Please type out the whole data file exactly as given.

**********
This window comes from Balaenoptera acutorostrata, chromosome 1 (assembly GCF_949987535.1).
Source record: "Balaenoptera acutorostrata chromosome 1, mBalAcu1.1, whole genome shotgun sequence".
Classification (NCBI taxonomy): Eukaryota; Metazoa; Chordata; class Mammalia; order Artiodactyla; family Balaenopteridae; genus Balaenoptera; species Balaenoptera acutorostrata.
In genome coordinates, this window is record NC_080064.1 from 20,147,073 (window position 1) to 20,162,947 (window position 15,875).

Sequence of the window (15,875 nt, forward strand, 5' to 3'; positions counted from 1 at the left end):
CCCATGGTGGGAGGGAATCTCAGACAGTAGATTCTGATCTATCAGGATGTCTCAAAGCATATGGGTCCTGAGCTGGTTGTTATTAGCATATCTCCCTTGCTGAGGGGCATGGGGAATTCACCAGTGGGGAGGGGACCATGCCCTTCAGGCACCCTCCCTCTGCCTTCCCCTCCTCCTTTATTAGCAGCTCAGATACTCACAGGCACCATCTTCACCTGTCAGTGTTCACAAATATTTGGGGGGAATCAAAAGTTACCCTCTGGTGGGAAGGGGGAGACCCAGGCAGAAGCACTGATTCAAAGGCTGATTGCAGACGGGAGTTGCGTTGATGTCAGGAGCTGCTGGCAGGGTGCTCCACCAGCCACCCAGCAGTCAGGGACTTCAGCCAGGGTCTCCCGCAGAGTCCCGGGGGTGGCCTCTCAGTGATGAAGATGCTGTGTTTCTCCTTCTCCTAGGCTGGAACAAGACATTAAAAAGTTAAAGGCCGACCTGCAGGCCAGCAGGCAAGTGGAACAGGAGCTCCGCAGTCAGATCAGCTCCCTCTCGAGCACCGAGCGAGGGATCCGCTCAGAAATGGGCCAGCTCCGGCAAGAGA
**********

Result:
This window comes from Balaenoptera acutorostrata, chromosome 1 (assembly GCF_949987535.1).
Source record: "Balaenoptera acutorostrata chromosome 1, mBalAcu1.1, whole genome shotgun sequence".
Classification (NCBI taxonomy): Eukaryota; Metazoa; Chordata; class Mammalia; order Artiodactyla; family Balaenopteridae; genus Balaenoptera; species Balaenoptera acutorostrata.
In genome coordinates, this window is record NC_080064.1 from 20,147,073 (window position 1) to 20,162,947 (window position 15,875).

Sequence of the window (15,875 nt, forward strand, 5' to 3'; positions counted from 1 at the left end):
CCCATGGTGGGAGGGAATCTCAGACAGTAGATTCTGATCTATCAGGATGTCTCAAAGCATATGGGTCCTGAGCTGGTTGTTATTAGCATATCTCCCTTGCTGAGGGGCATGGGGAATTCACCAGTGGGGAGGGGACCATGCCCTTCAGGCACCCTCCCTCTGCCTTCCCCTCCTCCTTTATTAGCAGCTCAGATACTCACAGGCACCATCTTCACCTGTCAGTGTTCACAAATATTTGGGGGGAATCAAAAGTTACCCTCTGGTGGGAAGGGGGAGACCCAGGCAGAAGCACTGATTCAAAGGCTGATTGCAGACGGGAGTTGCGTTGATGTCAGGAGCTGCTGGCAGGGTGCTCCACCAGCCACCCAGCAGTCAGGGACTTCAGCCAGGGTCTCCCGCAGAGTCCCGGGGGTGGCCTCTCAGTGATGAAGATGCTGTGTTTCTCCTTCTCCTAGGCTGGAACAAGACATTAAAAAGTTAAAGGCCGACCTGCAGGCCAGCAGGCAAGTGGAACAGGAGCTCCGCAGTCAGATCAGCTCCCTCTCGAGCACCGAGCGAGGGATCCGCTCAGAAATGGGCCAGCTCCGGCAAGAGA